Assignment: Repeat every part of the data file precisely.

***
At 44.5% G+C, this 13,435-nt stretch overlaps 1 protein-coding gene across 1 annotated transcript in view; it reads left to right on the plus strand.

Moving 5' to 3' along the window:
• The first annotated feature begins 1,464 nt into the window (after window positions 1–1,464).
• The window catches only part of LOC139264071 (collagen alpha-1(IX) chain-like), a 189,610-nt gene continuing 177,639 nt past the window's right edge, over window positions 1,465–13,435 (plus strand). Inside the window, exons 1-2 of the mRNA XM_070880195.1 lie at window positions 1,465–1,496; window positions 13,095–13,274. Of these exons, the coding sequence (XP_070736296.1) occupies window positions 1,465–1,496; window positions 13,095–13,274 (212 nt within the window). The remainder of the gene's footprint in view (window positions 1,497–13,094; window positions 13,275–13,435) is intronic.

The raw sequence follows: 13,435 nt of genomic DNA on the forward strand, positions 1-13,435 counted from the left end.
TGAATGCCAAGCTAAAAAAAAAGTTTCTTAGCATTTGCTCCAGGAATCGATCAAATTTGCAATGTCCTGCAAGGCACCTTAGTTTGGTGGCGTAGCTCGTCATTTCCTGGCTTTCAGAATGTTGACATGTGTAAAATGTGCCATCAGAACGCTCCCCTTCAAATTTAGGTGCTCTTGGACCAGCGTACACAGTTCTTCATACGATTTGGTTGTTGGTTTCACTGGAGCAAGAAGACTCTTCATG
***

At 44.5% G+C, this 13,435-nt stretch overlaps 1 protein-coding gene across 1 annotated transcript in view; it reads left to right on the plus strand.

Moving 5' to 3' along the window:
• The first annotated feature begins 1,464 nt into the window (after window positions 1–1,464).
• The window catches only part of LOC139264071 (collagen alpha-1(IX) chain-like), a 189,610-nt gene continuing 177,639 nt past the window's right edge, over window positions 1,465–13,435 (plus strand). Inside the window, exons 1-2 of the mRNA XM_070880195.1 lie at window positions 1,465–1,496; window positions 13,095–13,274. Of these exons, the coding sequence (XP_070736296.1) occupies window positions 1,465–1,496; window positions 13,095–13,274 (212 nt within the window). The remainder of the gene's footprint in view (window positions 1,497–13,094; window positions 13,275–13,435) is intronic.

The raw sequence follows: 13,435 nt of genomic DNA on the forward strand, positions 1-13,435 counted from the left end.
TGAATGCCAAGCTAAAAAAAAAGTTTCTTAGCATTTGCTCCAGGAATCGATCAAATTTGCAATGTCCTGCAAGGCACCTTAGTTTGGTGGCGTAGCTCGTCATTTCCTGGCTTTCAGAATGTTGACATGTGTAAAATGTGCCATCAGAACGCTCCCCTTCAAATTTAGGTGCTCTTGGACCAGCGTACACAGTTCTTCATACGATTTGGTTGTTGGTTTCACTGGAGCAAGAAGACTCTTCATG